Moving closer to our own island home, with so many seas lapping our shores we must be ever vigilant that the laws governing our shipping are sufficient and appropriate. Thus, is it welcome to find in the gracious Speech that a Bill is proposed to bring the administration of pilotage law more into line with the needs of today's shipping industry.

Furthermore, the gracious Speech makes commitment to a Bill which will deal with the land and water space in the Norfolk and Suffolk Broads. The claims on this great scenic sweep of our heritage must be carefully balanced between agriculture, recreation and conservation. There are many of your Lordships' House with immense knowledge on these matters and thus do I feel sure that this delicate balance can be struck.

In the gracious Speech we also find that the Government propose a number of measures designed to make Britain a safer place for its inhabitants. Thus, a Bill is to be introduced to improve our system of fire precautions and crowd safety in sports grounds, as outlined in the Popplewell Inquiry. Such a Bill can only be welcomed by all sides of this House. Similarly, other protective measures will be incorporated in the consumer protection Bill which will deal with the widespread concern about the present weakness in the law relating to dangerous goods and the necessity to impose clear responsibility on manufacturers and importers. It is proposed in addition to include a Bill which will update and improve the framework of banking supervision.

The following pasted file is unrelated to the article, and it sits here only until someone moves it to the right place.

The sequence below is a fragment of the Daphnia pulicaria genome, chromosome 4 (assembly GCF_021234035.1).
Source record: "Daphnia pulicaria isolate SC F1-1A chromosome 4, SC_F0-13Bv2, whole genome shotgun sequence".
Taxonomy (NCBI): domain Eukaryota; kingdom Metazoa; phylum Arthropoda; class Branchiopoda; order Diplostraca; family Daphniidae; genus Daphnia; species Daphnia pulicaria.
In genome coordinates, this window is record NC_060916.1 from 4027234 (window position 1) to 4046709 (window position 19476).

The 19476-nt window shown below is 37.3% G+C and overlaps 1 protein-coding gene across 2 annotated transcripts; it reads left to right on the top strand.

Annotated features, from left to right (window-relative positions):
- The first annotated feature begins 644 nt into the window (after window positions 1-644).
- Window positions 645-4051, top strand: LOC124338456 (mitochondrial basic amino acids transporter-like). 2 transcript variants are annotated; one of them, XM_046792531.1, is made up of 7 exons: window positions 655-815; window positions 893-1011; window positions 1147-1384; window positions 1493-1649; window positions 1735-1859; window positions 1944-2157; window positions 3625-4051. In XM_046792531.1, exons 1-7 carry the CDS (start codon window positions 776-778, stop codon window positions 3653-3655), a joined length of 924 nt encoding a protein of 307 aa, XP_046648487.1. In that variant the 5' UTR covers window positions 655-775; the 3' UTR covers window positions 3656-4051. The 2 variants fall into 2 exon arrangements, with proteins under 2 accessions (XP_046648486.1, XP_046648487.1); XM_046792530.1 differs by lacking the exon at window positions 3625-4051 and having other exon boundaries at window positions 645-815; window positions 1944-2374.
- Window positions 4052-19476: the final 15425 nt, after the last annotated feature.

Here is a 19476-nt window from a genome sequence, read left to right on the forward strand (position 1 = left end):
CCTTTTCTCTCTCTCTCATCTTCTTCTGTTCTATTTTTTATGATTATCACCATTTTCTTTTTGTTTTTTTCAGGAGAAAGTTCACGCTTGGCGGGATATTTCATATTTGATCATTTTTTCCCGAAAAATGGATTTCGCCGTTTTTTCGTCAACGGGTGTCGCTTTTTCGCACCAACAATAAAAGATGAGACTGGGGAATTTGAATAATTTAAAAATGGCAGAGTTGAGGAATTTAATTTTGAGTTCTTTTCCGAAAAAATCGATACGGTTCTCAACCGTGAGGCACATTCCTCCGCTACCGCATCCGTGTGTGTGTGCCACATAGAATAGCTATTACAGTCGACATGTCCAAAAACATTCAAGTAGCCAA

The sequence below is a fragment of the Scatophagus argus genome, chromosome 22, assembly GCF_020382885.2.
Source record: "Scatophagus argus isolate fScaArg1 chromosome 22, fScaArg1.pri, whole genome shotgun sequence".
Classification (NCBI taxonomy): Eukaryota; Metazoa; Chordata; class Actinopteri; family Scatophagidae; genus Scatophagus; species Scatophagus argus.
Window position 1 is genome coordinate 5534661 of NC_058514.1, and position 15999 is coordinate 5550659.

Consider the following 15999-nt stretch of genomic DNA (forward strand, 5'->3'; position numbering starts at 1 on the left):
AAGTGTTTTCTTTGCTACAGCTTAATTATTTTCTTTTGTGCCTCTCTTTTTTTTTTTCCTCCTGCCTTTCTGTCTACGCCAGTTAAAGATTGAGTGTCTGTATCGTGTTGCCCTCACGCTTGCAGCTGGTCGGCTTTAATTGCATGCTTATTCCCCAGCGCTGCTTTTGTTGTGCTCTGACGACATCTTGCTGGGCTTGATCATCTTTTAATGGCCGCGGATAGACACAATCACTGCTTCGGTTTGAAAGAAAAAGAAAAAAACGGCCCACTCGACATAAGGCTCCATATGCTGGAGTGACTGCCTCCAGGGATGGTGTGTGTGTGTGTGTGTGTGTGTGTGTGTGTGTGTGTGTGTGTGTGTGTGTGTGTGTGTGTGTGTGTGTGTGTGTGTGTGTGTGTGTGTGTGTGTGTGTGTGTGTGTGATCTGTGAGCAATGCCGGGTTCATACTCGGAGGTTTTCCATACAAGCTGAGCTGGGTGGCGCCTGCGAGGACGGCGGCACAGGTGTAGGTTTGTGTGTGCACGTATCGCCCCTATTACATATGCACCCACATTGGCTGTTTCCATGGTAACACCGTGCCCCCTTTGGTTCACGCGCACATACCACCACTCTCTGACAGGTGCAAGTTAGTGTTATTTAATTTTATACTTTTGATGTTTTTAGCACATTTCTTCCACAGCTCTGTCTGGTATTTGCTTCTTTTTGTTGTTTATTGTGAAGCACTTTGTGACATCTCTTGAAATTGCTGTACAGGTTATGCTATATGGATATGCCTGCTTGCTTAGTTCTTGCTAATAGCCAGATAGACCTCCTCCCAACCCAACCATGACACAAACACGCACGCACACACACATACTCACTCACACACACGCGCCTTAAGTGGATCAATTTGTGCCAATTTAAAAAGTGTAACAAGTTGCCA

The gracious Speech proposes also the introduction of, I believe, a most important Bill concerning criminal justice. Her Majesty's Government are strong in their determination to crack down on major crime and to strengthen the support given to its victims. So often in the past victims have been forgotten, but now it is proposed that they shall be given a statutory right to compensation. One of the measures to be introduced will be the strengthening of the courts' deterrent powers to give them the right to claw back the proceeds of all types of crimes from which substantial profits have been made. Another measure will be the stepping up of the international fight against crime by reforming our extradition laws. These and further measures, including the strengthening of the jury system, are designed to increase the fight against crime. Crime must be fought, my Lords. and fought hard. Results must be clearly achieved and well publicised, for it is the expectation of detection that is the greatest deterrent of all.

In a world which becomes ever more fraught with endless problems of disease and disaster, crime and punishment, two very recent world events will, I hope in the first place, have brought some comfort and will, I know in the second place, have brought undoubted joy to your Lordships' House. Both of these subjects have already been touched upon by my noble friend Lord Mowbray and Stourton but tidings of comfort and joy today should not be too lightly dismissed.